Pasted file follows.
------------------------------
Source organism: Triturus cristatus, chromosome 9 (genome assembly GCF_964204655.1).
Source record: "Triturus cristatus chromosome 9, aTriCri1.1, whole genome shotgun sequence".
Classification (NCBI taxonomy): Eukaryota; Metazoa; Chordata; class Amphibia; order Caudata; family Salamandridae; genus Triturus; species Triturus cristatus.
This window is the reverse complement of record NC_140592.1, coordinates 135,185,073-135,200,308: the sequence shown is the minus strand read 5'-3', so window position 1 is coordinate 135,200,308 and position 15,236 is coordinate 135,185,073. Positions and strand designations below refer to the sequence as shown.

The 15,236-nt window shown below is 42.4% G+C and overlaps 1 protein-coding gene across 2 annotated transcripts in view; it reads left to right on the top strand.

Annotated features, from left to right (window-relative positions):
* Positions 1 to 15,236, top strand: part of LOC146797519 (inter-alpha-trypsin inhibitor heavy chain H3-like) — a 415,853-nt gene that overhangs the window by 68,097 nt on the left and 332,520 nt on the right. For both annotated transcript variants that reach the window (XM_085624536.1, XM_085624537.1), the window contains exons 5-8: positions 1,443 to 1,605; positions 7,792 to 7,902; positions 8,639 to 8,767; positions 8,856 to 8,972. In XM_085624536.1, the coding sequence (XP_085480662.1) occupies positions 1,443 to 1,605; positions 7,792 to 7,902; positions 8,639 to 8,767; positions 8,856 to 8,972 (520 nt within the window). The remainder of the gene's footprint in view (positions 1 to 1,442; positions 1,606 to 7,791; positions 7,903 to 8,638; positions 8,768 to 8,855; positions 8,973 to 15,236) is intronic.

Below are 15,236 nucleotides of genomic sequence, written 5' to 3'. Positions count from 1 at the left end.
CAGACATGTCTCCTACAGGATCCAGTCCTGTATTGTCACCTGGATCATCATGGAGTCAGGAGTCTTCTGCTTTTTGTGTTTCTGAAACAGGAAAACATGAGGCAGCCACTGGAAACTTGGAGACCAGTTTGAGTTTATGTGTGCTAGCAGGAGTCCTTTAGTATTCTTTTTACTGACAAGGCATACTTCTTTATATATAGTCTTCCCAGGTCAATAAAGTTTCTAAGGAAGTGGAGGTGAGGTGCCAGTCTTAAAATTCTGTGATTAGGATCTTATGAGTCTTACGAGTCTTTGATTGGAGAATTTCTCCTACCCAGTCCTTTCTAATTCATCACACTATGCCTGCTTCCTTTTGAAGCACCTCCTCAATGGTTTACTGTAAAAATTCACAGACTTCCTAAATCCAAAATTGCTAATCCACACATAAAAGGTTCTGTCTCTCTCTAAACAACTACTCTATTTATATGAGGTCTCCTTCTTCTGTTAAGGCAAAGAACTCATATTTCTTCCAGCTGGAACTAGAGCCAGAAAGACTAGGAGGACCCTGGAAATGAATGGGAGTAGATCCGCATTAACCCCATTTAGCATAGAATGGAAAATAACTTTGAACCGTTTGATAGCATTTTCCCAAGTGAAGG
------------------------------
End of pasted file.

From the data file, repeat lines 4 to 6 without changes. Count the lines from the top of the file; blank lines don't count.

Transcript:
This window is the reverse complement of record NC_140592.1, coordinates 135,185,073-135,200,308: the sequence shown is the minus strand read 5'-3', so window position 1 is coordinate 135,200,308 and position 15,236 is coordinate 135,185,073. Positions and strand designations below refer to the sequence as shown.

The 15,236-nt window shown below is 42.4% G+C and overlaps 1 protein-coding gene across 2 annotated transcripts in view; it reads left to right on the top strand.

Annotated features, from left to right (window-relative positions):